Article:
“She cried, we hugged and talked, and it was a very special moment. I still have that gift in a box with her things next to my bed.

“My daughter also had one of the stones when she started her new school and it really helped with her anxiety as she said if she could touch it in her pocket she knew we were there. It’s amazing really what a big effect that small things can have.”

Looking back, Katie says she would have really benefited from someone giving her one of the stones when she had been struggling as a teenager.

Having felt alone growing up, she says something physical would have meant a lot to her.

She said: “I always kept things over the years that held sentimental value and it would’ve meant the world to know that someone was thinking of me and recognising my struggle.

“Sometimes I think that in itself means a lot, for struggles to be recognised and validated so that is also a big part of what I make too.

“It gives people a chance to say, ‘I know you’re having a bad time,’ while at the same time giving them a little boost and to know they are not alone.”

Going forward, Katie would like to see education around mental health evolve so that future generations can learn coping mechanisms and how to navigate their minds.

While she believes we have come a long way, she feels there is still a long way to go.

Katie concluded: “‘Mental health’ is used a lot but sometimes not in the right terms.

“We all have mental health, the same as we have physical health, and sometimes it can be good, sometimes bad, and sometimes we can have an illness.

“We all have to look after our mental health the same as our physical health and the same comes to it being recognised when we are poorly.”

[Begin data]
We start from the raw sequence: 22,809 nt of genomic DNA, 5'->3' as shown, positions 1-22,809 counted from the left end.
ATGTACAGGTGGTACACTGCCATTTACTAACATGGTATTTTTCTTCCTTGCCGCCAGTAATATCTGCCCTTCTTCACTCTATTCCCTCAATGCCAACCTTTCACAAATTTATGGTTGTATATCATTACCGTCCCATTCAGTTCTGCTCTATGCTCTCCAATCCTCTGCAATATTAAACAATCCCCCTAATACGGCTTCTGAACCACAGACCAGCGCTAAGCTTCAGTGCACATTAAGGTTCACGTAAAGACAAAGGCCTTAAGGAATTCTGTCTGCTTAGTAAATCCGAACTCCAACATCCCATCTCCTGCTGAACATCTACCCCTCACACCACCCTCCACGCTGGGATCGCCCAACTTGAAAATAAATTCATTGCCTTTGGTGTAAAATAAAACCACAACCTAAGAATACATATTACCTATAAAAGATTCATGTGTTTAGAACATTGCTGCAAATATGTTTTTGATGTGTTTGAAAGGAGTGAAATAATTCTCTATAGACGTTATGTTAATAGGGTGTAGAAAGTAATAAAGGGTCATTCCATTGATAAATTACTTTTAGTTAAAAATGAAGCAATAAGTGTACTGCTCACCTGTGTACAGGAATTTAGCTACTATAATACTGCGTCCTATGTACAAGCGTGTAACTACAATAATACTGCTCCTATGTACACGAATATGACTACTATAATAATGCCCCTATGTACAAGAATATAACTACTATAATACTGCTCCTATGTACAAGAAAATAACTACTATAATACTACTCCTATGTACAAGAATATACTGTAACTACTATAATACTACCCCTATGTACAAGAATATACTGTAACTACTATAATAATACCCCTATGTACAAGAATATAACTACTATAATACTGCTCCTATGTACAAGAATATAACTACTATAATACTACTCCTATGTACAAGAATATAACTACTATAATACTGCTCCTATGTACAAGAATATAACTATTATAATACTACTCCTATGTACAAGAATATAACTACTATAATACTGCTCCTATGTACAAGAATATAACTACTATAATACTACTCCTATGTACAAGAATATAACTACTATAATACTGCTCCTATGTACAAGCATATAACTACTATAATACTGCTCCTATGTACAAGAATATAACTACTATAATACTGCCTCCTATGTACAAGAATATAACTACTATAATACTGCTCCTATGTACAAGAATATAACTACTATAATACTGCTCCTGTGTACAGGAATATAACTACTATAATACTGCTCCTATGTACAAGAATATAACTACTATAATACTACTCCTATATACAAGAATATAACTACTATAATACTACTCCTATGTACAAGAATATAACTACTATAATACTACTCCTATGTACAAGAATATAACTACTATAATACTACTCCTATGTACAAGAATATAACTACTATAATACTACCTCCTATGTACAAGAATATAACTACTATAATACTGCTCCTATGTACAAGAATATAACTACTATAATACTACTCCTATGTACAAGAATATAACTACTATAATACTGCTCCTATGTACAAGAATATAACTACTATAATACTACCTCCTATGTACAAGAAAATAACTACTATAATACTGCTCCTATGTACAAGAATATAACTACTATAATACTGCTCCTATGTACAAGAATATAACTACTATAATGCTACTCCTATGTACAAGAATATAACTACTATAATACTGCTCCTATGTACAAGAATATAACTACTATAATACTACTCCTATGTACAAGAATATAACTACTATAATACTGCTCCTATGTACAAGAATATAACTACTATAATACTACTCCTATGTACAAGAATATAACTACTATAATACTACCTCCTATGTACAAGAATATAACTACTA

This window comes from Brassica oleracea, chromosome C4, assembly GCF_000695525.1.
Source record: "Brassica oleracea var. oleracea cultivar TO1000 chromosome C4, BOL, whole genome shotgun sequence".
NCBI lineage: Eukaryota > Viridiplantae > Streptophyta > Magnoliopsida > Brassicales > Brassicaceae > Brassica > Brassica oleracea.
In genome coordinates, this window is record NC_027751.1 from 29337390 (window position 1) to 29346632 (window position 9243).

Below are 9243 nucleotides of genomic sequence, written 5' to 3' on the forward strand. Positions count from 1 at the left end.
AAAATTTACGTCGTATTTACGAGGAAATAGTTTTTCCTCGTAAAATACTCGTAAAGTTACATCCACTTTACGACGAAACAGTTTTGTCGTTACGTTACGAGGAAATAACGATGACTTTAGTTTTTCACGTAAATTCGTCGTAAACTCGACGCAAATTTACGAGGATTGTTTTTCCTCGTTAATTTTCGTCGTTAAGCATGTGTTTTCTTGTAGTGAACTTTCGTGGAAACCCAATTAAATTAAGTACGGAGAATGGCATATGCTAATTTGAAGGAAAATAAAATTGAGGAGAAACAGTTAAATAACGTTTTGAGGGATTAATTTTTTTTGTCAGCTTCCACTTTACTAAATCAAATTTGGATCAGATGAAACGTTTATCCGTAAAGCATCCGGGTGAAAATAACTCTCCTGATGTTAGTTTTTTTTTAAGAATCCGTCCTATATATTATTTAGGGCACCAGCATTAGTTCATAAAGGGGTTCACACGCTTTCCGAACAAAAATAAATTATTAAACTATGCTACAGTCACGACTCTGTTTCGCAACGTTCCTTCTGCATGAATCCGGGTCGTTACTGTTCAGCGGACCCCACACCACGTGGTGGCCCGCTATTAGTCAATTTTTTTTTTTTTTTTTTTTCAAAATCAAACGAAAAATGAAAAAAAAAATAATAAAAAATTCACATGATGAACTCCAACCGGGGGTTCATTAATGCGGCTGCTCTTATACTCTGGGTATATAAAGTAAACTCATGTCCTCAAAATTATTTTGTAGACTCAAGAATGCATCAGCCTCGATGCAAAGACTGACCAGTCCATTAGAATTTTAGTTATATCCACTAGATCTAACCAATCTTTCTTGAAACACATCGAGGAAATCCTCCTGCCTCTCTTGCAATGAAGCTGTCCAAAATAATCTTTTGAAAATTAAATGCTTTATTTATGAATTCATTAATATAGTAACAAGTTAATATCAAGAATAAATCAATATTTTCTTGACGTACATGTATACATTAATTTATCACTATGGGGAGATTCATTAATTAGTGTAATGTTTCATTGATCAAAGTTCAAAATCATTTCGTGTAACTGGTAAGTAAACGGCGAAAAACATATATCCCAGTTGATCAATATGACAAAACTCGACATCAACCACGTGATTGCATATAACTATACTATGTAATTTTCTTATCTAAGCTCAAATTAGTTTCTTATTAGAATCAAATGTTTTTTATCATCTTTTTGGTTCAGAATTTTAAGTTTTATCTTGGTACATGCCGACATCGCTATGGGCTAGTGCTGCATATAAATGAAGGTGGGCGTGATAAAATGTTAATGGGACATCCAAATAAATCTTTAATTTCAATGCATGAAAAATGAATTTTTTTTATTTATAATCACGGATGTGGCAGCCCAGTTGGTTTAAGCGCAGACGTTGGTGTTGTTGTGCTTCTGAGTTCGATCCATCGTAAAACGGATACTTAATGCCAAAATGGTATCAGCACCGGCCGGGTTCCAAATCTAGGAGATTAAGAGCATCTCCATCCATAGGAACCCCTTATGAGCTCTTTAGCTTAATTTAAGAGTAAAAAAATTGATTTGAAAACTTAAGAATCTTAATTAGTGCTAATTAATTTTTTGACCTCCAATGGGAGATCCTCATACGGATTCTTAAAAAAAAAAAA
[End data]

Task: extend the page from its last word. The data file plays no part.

She added: “I also think that certain mental illnesses such as bipolar and schizophrenia hold more stigma still, and there is not as much education and awareness around these.

“I’d love to see more education in schools. In senior schools, for example, I think it would be really beneficial to actively seek out people to come and give talks about their experience of mental illness and related struggles and how they overcame them.

“Things like this give opportunity for young people to relate to what someone else has been through, and potentially recognise it in themselves, or give them the courage to speak to someone about it. It is invaluable and I absolutely believe that things like this are very powerful in enabling someone to open up about themselves and create a conversation and discovering positive ways to cope and things that will work for them.”

Katie also hopes to see a class which focuses on individuality, feelings, achievements, and things to celebrate about each other, structured in a way that brings groups together.

She believes that by celebrating others’ achievements while in a space that allows young people to think about anything that may be going on for them, would encourage them to speak to a teacher or school counsellor if anything significant came up afterwards.

Katie concluded: “I think life can been very pressurised these days for young people and I think it would be great to have some sort of additional class that just lifted things a little as well as creating a space to actually reflect.”

To grab a mental health stone, click here: Little Happy Giftshop.